How Guns Can Be Banned Even With the Second Amendment.

The Second Amendment has gotten a lot of play in and around the news lately. There are segments of our society that think the second amendment is absolute.  Well, its not and here is how it is not.

The United States Constitution is the law of the land. Regardless of your interpretation of natural law or common law, the Constitution spells out many things up to and including the “Right to Bear Arms.”  I think the one thing that both sides can agree on is the specific wording of the second amendment. Interpretation vary a great deal but the wording does not. As most people know there are basically two versions of each law. The literal interpretation of the law and the spirit or intention of the law and the variations between those two points. The body for interpreting these laws and the one that is tasked with finding a balance between the literal and intention of each law is the Supreme Court of the United States. No matter your opinion of their performance of if you agree with the purpose of the Supreme Court the fact remains that for over 250 years it is the final say in constitutionality of any law. So how can guns be banned and not run afoul of the United States Constitution. Understanding that this depends on the makeup of the Supreme Court as far as who the justices are, for this to happen.

If the will and the right people were on the Supreme Court, a law could be passed banning firearms. Lets say for the purpose of this example, that Ohio passed a law banning all handguns over .22 caliber. Admittedly, this would probably never happen but follow along. This law would be immediately challenged in court. The appellate courts could swing either way on if it was or was not constitutional. This would finally land the law into front of the Supreme Court, assuming they didn’t let a lower ruling stand. This brings us to the interpretation of the law. If five of the nine justices agreed that since the law was only banning certain calibers and not all guns it could be said to be in compliance with the Second Amendment.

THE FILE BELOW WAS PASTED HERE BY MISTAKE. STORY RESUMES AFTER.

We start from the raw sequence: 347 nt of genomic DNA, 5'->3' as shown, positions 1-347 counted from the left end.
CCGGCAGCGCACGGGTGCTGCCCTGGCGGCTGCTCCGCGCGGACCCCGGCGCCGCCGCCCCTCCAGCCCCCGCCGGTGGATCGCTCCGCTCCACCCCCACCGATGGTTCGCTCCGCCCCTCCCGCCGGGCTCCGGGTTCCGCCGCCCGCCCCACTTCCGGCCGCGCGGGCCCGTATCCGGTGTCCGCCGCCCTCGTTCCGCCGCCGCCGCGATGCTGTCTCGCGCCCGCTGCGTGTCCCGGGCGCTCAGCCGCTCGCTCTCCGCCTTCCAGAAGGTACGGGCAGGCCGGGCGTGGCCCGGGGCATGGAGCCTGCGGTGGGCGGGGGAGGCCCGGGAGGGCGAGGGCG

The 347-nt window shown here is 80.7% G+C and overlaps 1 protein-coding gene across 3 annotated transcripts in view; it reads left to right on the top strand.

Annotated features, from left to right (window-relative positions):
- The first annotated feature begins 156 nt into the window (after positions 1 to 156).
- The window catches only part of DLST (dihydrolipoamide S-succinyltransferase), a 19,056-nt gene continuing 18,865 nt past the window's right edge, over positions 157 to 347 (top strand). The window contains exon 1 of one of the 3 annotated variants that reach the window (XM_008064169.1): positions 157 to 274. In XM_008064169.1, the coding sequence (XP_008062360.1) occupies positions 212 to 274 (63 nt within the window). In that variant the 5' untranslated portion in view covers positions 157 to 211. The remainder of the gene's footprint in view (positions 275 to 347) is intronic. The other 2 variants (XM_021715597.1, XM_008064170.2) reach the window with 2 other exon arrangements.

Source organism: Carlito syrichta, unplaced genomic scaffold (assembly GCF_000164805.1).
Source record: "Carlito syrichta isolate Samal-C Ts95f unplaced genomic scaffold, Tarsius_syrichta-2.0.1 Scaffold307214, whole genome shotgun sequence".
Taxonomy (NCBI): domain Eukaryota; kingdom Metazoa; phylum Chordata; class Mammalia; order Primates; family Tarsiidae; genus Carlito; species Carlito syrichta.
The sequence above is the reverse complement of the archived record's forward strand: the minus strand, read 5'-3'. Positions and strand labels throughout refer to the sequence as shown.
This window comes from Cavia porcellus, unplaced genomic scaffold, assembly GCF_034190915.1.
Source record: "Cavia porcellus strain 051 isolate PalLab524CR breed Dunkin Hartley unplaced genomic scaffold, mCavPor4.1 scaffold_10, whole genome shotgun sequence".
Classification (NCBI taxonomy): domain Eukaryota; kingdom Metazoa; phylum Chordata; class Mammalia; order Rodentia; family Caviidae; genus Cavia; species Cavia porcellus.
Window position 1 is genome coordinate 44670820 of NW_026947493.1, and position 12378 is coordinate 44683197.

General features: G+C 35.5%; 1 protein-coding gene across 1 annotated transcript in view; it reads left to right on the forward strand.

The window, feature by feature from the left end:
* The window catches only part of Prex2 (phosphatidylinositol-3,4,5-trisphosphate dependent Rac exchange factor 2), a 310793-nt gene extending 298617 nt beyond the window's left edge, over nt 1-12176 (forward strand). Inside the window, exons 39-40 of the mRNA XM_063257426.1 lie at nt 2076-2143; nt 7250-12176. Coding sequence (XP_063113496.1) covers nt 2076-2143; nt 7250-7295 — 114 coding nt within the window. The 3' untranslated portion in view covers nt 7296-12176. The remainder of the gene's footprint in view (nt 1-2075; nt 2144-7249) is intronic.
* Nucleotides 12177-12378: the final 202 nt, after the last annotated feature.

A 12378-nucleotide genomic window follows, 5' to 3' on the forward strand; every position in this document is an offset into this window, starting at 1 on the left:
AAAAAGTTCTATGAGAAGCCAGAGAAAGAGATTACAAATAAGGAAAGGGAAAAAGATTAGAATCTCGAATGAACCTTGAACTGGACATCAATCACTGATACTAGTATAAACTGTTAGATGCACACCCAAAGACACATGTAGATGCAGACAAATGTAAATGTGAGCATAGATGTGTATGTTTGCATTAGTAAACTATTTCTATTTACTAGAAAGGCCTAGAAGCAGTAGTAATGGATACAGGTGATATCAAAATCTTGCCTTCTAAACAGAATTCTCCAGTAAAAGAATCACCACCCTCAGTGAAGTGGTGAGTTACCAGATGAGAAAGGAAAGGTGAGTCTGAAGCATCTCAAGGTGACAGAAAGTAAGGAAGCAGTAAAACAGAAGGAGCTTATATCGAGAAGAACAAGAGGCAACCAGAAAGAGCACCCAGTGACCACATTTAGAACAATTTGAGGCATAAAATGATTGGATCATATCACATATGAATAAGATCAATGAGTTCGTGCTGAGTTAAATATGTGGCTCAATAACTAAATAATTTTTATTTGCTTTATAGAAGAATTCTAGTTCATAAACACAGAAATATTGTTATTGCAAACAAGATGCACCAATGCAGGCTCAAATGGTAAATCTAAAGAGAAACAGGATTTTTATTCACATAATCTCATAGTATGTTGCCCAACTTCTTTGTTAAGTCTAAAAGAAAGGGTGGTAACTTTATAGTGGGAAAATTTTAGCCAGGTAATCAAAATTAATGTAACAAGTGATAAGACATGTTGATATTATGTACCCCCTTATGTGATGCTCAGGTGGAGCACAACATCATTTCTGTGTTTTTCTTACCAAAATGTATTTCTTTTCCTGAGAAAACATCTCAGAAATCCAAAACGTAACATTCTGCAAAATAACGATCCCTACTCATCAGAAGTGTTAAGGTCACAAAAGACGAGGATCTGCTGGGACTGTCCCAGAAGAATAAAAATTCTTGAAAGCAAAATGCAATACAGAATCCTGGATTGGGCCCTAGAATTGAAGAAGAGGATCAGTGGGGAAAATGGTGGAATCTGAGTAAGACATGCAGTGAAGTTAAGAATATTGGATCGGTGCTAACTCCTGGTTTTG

How can that be? Simple really. The Second Amendment says, ” A well regulated Militia, being necessary to the security of a free State, the right of the people to keep and bear Arms, shall not be infringed.” Given that not all guns were banned and only specific types were banned the spirit of the Second Amendment is still intact. See the right, the one that is for each person to be able to bear arms is not infringed. Each person could still bear arms but specific calibers of handguns would be limited. The right would not be infringed upon only the type.  Under the law, the wording of the law is where most rulings stand, followed by the interpretation of the law itself. By removing hand guns you are not removing the right, only limiting how the right is applied.

Let me give you an example. If there was a Constitutional amendment that said all people have the right to use silverware for eating and this can not be infringed and a state said all people eating dinner must use a fork and not a spoon, the law could still be constitutionally valid. Sounds silly, I know but that is how things work… or supposed to work. Practice always differs somewhat.

We can even change it up to say, that it is legal to carry a sword but not a gun. Swords are still used by the military and are considered military arms. Ergo, they would fit within the strict definition of the law. Of course, it would be a little silly and quite a stretch but it will still comply with the letter of the law.

The Supreme Court in Heller and Mcdonald has already ruled there can be prohibitions and limitations on the second amendment. That the 2A is not absolute. Technically all rights have limitations. So when the pro gun lobby says, the Second Amendment prevent the government from banning guns, technically under the law that is patently not true. It can be done. Will it ever be done? No, I don’t think so and nor should it but it does demonstrate that the pro gun lobby should stick to using better arguments.



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